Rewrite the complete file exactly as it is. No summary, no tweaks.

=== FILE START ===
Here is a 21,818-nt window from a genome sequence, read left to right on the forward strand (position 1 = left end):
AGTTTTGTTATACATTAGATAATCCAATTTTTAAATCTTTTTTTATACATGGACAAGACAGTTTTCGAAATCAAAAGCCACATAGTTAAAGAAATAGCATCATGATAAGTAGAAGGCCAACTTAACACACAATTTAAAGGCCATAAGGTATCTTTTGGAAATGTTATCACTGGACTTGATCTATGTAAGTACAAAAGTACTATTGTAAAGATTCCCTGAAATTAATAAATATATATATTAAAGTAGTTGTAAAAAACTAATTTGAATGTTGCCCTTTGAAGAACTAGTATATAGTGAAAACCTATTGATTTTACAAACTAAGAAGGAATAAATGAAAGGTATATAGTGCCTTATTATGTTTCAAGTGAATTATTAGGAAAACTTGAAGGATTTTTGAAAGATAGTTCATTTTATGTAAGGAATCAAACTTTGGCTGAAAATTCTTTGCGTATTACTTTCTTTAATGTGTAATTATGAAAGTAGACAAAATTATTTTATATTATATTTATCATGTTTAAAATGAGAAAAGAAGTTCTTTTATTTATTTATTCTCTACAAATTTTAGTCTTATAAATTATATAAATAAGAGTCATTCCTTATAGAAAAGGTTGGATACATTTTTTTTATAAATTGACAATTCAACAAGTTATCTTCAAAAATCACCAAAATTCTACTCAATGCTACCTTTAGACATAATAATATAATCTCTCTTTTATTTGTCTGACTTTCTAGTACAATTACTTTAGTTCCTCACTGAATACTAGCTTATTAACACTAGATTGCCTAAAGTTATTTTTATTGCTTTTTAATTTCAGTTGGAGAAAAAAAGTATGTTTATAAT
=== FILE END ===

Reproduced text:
Here is a 21,818-nt window from a genome sequence, read left to right on the forward strand (position 1 = left end):
AGTTTTGTTATACATTAGATAATCCAATTTTTAAATCTTTTTTTATACATGGACAAGACAGTTTTCGAAATCAAAAGCCACATAGTTAAAGAAATAGCATCATGATAAGTAGAAGGCCAACTTAACACACAATTTAAAGGCCATAAGGTATCTTTTGGAAATGTTATCACTGGACTTGATCTATGTAAGTACAAAAGTACTATTGTAAAGATTCCCTGAAATTAATAAATATATATATTAAAGTAGTTGTAAAAAACTAATTTGAATGTTGCCCTTTGAAGAACTAGTATATAGTGAAAACCTATTGATTTTACAAACTAAGAAGGAATAAATGAAAGGTATATAGTGCCTTATTATGTTTCAAGTGAATTATTAGGAAAACTTGAAGGATTTTTGAAAGATAGTTCATTTTATGTAAGGAATCAAACTTTGGCTGAAAATTCTTTGCGTATTACTTTCTTTAATGTGTAATTATGAAAGTAGACAAAATTATTTTATATTATATTTATCATGTTTAAAATGAGAAAAGAAGTTCTTTTATTTATTTATTCTCTACAAATTTTAGTCTTATAAATTATATAAATAAGAGTCATTCCTTATAGAAAAGGTTGGATACATTTTTTTTATAAATTGACAATTCAACAAGTTATCTTCAAAAATCACCAAAATTCTACTCAATGCTACCTTTAGACATAATAATATAATCTCTCTTTTATTTGTCTGACTTTCTAGTACAATTACTTTAGTTCCTCACTGAATACTAGCTTATTAACACTAGATTGCCTAAAGTTATTTTTATTGCTTTTTAATTTCAGTTGGAGAAAAAAAGTATGTTTATAAT